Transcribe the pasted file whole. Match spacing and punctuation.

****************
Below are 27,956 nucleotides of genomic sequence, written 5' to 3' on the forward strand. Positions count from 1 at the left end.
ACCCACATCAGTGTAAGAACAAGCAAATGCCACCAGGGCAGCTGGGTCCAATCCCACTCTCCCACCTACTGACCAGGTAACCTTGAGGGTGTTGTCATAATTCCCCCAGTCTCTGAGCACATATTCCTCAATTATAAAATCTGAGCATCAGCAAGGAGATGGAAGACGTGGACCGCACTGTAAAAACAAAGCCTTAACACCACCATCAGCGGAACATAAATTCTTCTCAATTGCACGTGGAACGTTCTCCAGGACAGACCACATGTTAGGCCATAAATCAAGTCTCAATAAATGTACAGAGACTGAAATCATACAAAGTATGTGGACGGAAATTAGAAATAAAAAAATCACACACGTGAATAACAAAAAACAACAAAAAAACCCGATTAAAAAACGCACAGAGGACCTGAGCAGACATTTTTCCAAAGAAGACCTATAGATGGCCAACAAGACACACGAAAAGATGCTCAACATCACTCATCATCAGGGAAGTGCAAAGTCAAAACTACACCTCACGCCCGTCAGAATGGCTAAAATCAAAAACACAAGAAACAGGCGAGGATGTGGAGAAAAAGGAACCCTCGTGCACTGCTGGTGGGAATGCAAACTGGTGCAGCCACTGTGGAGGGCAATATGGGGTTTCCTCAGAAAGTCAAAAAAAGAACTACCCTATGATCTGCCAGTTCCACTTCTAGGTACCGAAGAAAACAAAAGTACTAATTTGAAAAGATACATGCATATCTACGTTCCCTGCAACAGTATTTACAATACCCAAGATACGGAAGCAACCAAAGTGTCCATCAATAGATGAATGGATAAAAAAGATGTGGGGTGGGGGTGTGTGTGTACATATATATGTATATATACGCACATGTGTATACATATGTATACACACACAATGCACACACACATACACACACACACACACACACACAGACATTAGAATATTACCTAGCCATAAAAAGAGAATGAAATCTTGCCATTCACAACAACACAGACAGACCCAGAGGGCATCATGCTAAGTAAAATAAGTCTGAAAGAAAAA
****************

Below are 27,956 nucleotides of genomic sequence, written 5' to 3' on the forward strand. Positions count from 1 at the left end.
ACCCACATCAGTGTAAGAACAAGCAAATGCCACCAGGGCAGCTGGGTCCAATCCCACTCTCCCACCTACTGACCAGGTAACCTTGAGGGTGTTGTCATAATTCCCCCAGTCTCTGAGCACATATTCCTCAATTATAAAATCTGAGCATCAGCAAGGAGATGGAAGACGTGGACCGCACTGTAAAAACAAAGCCTTAACACCACCATCAGCGGAACATAAATTCTTCTCAATTGCACGTGGAACGTTCTCCAGGACAGACCACATGTTAGGCCATAAATCAAGTCTCAATAAATGTACAGAGACTGAAATCATACAAAGTATGTGGACGGAAATTAGAAATAAAAAAATCACACACGTGAATAACAAAAAACAACAAAAAAACCCGATTAAAAAACGCACAGAGGACCTGAGCAGACATTTTTCCAAAGAAGACCTATAGATGGCCAACAAGACACACGAAAAGATGCTCAACATCACTCATCATCAGGGAAGTGCAAAGTCAAAACTACACCTCACGCCCGTCAGAATGGCTAAAATCAAAAACACAAGAAACAGGCGAGGATGTGGAGAAAAAGGAACCCTCGTGCACTGCTGGTGGGAATGCAAACTGGTGCAGCCACTGTGGAGGGCAATATGGGGTTTCCTCAGAAAGTCAAAAAAAGAACTACCCTATGATCTGCCAGTTCCACTTCTAGGTACCGAAGAAAACAAAAGTACTAATTTGAAAAGATACATGCATATCTACGTTCCCTGCAACAGTATTTACAATACCCAAGATACGGAAGCAACCAAAGTGTCCATCAATAGATGAATGGATAAAAAAGATGTGGGGTGGGGGTGTGTGTGTACATATATATGTATATATACGCACATGTGTATACATATGTATACACACACAATGCACACACACATACACACACACACACACACACACAGACATTAGAATATTACCTAGCCATAAAAAGAGAATGAAATCTTGCCATTCACAACAACACAGACAGACCCAGAGGGCATCATGCTAAGTAAAATAAGTCTGAAAGAAAAA